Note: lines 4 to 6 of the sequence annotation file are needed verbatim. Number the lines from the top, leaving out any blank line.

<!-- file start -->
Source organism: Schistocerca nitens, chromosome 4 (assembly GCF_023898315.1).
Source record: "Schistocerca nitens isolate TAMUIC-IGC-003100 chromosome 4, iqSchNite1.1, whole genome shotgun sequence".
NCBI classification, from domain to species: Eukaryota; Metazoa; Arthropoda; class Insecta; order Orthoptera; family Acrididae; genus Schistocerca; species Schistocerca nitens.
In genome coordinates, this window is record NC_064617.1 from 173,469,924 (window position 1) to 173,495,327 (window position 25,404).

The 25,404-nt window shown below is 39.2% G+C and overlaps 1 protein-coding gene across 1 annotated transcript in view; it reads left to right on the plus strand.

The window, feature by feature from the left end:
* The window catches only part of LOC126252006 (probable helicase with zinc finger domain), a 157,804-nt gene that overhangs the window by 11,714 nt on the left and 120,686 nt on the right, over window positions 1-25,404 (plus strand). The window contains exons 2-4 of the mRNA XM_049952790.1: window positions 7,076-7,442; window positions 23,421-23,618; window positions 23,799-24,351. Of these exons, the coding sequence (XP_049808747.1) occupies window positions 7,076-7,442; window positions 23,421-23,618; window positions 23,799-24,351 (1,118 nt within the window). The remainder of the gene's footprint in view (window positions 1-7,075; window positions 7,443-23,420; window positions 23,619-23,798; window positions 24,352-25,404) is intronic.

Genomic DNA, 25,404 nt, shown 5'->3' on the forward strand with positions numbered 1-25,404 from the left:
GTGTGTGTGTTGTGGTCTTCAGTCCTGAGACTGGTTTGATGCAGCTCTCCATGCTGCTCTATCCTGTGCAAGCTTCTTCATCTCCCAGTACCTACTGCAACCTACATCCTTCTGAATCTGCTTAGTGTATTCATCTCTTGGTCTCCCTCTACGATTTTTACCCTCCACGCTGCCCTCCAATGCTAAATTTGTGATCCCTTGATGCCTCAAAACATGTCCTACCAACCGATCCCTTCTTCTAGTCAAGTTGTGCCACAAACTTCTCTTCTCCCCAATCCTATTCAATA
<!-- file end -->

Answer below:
In genome coordinates, this window is record NC_064617.1 from 173,469,924 (window position 1) to 173,495,327 (window position 25,404).

The 25,404-nt window shown below is 39.2% G+C and overlaps 1 protein-coding gene across 1 annotated transcript in view; it reads left to right on the plus strand.

The window, feature by feature from the left end: